Motivating Others

Last time we saw how Jane and Bob work on communication, especially around problems, and that they are very clear when asking for what they need. Sometimes, they find that asking isn’t enough; they have to motivate their staff and team members.

LET’S TALK ABOUT YOUR STRENGTHS, JIM….

Jane and Bob motivate their direct reports by focusing on their strengths, rather than weaknesses. People succeed when their tasks and goals build on their strengths, and they want to be and feel successful.

Jane and Bob work around their direct reports’ weaknesses by providing peer coaching and pairing with other people who are strong in their weak areas.

MATCHING, NOT MIXING

Match the right job to the right person first, and then help him grow into his role. A manager’s primary job is not to help every individual grow; it’s to improve performance. To do this, you have to identify whether each person is in the right role. Once everyone is where he or she is supposed to be, then you can help him or her grow.

MAKE THEM FEEL WHOLE

Help direct reports establish their own goals that are aligned with the organization. Jane and Bob don’t have to tell you that when someone is invested in the success of the company, the company benefits. Make sure those goals have clear outcomes so each employee knows what success looks like and has milestones along the way.

SHOW ME THE MONEY

Money is not the supreme motivator for all people, or even most people. Motivation can come in many forms (praise, security, opportunity, structure, challenge, power, status, influence, friends, more free time, flextime, and the list goes on). Learn what motivates each individual, and do what you can to provide more of it.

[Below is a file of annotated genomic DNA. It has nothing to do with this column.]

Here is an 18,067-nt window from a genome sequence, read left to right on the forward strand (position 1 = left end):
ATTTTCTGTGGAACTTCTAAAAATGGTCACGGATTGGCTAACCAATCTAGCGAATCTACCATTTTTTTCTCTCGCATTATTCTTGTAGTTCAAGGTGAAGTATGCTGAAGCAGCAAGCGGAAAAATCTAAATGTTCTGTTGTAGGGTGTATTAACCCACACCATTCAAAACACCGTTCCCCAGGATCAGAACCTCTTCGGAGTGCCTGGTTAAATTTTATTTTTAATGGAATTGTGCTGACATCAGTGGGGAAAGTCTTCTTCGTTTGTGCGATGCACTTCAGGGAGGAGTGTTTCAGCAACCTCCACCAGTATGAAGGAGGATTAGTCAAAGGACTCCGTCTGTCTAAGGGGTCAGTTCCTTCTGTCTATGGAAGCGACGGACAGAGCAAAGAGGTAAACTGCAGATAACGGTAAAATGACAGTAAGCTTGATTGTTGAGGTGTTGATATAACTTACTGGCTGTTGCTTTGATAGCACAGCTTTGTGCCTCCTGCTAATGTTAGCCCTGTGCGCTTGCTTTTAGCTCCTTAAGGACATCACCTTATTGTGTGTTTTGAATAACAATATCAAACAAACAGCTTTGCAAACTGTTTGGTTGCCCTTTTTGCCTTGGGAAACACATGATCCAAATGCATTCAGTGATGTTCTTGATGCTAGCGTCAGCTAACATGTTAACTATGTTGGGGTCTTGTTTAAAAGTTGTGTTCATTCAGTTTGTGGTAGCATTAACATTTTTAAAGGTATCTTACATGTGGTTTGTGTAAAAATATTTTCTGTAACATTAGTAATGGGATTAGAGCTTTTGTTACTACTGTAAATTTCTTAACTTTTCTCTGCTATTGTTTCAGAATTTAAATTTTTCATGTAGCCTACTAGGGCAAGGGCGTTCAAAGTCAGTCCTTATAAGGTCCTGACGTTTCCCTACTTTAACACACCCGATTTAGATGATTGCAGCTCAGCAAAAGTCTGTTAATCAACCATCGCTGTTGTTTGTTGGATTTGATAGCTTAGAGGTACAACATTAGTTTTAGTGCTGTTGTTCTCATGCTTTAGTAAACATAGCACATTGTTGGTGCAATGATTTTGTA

On the other hand, remove, to the best of your ability, factors that are negative and demotivating for your direct reports. Once you find out what motivates someone, the lack of or opposites are often demotivators. Ask him to confirm and eliminate what you can.

By the way, recognition for a job well done was the top motivator for employee performance, according to a survey by the Council of Communication Management.

FINAL THOUGHTS

Managers tend not to focus on employee motivation until it’s lost. What could the benefits be for your company if you focused on it now?

Praise is the most powerful motivator, but it must be immediate, factual, and sincere. Telling someone “Good job” immediately after a presentation doesn’t motivate the presenter. She has no idea what she did that was good. Instead, try, “You demonstrated fabulous facilitation, creative thinking, and leadership skills.” This tells her exactly what you think, and gives her feedback on what she did well so she can do it again.

Research shows that if a manager’s expectations are high, employee performance will be high. And, of course, the reverse is also true.

So, Jane and Bob add motivating their employees to their ever-growing managerial skills. The payoff, for company and individual, is boundless.